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Wounded Warrior Project Invests $100 Million More in Mental Health and Brain Injury Care

JACKSONVILLE, Fla., Jan. 16, 2024 /PRNewswire/ -- Wounded Warrior Project® (WWP) is investing over $100 million in evidence-based care for veteran mental health and brain injuries. The funding will make it possible for more post-9/11 veterans to attend a program that can significantly reduce depression, anxiety, and substance use disorder in two weeks.

This is the latest investment by WWP™ in Warrior Care Network®, bringing the total to $336 million. Launched in 2015, Warrior Care Network is a national partnership between WWP and four clinical partners. It aims to make it easier for veterans to get mental health and brain injury care. It offers a customized two-week program at no cost that is faster and more effective than traditional treatments.

"Warrior Care Network was a breakthrough for us. It gave our family tools to navigate our path forward," said Jenna Malone, a military spouse whose husband attended Warrior Care Network at UCLA's Operation Mend Program after two suicide attempts.

Read more about Jenna and Issac's journey.

More than 95% of Warrior Care Network participants would recommend it to others. Results from more than 4,000 participants show:

  • Veterans entering Warrior Care Network with severe post-traumatic stress disorder (PTSD) can reduce their symptoms to moderate or mild levels in two weeks, on average. Research estimates typical therapy takes 3-4 months for similar results.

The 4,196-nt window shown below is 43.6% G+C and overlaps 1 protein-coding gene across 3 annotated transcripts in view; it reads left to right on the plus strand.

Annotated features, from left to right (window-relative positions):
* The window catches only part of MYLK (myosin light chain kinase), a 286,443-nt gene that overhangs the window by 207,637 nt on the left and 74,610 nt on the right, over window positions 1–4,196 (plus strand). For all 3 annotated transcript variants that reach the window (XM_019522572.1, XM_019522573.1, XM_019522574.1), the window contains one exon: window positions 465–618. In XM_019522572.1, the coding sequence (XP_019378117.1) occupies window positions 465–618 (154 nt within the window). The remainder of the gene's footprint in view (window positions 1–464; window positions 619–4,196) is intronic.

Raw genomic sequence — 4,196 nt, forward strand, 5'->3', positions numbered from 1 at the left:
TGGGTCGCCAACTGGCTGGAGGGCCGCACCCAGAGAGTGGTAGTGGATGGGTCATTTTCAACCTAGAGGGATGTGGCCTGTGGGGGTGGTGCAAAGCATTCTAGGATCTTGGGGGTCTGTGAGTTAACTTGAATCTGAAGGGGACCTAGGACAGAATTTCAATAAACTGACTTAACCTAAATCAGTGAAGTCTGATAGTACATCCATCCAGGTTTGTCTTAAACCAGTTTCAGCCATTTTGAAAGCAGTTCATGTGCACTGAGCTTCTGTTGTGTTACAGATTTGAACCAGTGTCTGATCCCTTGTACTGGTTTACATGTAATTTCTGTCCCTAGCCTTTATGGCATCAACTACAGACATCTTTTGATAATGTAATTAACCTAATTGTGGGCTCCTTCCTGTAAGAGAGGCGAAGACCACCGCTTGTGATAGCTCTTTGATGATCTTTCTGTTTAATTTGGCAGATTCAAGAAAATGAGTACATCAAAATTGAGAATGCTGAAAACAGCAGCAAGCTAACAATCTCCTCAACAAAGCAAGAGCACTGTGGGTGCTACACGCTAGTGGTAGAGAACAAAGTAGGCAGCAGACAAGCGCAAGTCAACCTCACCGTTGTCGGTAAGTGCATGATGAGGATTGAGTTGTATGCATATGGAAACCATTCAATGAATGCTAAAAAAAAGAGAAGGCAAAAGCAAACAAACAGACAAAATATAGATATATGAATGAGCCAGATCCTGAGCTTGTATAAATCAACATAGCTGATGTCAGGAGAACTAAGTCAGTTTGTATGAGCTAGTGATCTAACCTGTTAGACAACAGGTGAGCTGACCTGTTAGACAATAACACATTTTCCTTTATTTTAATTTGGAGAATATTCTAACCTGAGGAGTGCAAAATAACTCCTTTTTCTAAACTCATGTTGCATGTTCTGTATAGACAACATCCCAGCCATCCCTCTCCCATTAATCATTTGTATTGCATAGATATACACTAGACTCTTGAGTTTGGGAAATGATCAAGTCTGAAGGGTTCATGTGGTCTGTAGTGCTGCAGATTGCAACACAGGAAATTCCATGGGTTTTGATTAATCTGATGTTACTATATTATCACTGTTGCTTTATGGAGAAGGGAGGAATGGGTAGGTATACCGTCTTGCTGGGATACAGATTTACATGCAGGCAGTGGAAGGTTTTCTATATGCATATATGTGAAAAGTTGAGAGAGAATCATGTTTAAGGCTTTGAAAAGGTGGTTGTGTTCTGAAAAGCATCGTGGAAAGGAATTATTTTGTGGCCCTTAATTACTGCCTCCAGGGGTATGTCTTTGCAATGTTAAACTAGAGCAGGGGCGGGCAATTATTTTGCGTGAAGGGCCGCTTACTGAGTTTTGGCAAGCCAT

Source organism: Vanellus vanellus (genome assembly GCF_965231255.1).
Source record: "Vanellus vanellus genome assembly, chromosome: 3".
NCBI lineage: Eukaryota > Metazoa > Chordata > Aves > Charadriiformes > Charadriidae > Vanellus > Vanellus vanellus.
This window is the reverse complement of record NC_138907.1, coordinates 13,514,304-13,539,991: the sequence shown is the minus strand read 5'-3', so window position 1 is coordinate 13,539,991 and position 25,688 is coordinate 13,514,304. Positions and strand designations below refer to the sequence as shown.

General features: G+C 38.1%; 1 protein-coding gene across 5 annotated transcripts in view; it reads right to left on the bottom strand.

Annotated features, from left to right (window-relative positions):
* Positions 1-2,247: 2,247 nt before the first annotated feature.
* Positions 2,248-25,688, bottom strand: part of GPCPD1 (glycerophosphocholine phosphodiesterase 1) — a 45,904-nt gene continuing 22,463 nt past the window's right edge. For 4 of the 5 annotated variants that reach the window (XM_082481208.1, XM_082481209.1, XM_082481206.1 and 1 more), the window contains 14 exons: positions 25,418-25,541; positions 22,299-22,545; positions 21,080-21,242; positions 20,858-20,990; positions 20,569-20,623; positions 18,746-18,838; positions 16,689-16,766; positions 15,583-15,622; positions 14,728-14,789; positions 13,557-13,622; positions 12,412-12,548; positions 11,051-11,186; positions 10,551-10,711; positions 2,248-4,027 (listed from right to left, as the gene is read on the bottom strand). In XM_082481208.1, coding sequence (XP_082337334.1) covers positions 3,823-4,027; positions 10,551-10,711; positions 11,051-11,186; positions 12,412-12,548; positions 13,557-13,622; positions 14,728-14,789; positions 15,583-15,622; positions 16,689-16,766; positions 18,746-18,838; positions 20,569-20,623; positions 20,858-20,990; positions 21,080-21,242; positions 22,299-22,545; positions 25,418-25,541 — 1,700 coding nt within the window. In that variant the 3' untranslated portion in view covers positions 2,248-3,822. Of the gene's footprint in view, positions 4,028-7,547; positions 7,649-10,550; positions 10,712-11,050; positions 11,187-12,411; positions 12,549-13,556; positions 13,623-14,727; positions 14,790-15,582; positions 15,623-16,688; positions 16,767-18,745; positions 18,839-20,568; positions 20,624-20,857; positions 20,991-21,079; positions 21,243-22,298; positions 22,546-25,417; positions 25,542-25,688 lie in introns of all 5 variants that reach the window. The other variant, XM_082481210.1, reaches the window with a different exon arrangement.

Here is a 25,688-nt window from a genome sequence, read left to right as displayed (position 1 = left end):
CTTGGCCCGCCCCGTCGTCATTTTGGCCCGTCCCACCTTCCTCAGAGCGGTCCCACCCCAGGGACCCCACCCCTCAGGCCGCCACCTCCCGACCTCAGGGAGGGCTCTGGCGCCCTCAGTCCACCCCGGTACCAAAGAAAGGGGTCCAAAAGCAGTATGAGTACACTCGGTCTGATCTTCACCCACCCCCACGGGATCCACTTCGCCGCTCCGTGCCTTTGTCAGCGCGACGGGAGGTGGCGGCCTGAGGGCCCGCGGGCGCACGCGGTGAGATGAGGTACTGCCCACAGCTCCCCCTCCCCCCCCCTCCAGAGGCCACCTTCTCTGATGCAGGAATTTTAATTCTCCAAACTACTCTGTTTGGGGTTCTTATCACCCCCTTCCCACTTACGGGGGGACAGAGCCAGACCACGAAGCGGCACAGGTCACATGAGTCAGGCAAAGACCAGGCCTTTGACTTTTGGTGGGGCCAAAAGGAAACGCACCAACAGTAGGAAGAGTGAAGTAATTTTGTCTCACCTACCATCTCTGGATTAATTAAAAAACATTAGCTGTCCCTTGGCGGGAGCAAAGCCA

• Nine in 10 veterans finish the treatment, a much higher rate than traditional treatments.
  • This program is just as good at reducing depression symptoms as a standard three-to-four-month program.
  • Veterans use fewer substances to manage their mood or symptoms. Warrior Care Network treats substance use disorder alongside PTSD.
Jenna Malone and her veteran husband Issac received treatment at Warrior Care Network after Issac’s suicide attempt.

WWP funding for Warrior Care Network also supports research in virtual reality, repetitive transcranial magnetic stimulation, artificial intelligence, and more to improve treatment for mental health and traumatic brain injuries. 

"Veterans tell us that Warrior Care Network delivers results unlike many other treatment programs and that's because of the shared expertise and contributions of our clinical partners," said WWP Chief Program Officer Jennifer Silva. "Wounded Warrior Project is very proud to invest in innovative research and treatments for mental health and brain injury care that are proven to help the warriors and families we serve thrive."

Warrior Care Network partners are Emory Healthcare Veterans Program in Atlanta, Massachusetts General Hospital Home Base Program in Boston, Rush University Medical Center Road Home Program in Chicago, and UCLA Health Operation Mend Program in Los Angeles.

Learn more about Warrior Care Network and read about other warrior experiences.

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About Wounded Warrior Project
Since 2003, Wounded Warrior Project® (WWP) has been meeting the growing needs of warriors, their families, and caregivers — helping them achieve their highest ambition. Learn more.

SOURCE Wounded Warrior Project

 

 

For further information: Kaitlin Fohlin, Public Relations, kfohlin@woundedwarriorproject.org, 904.776.7169

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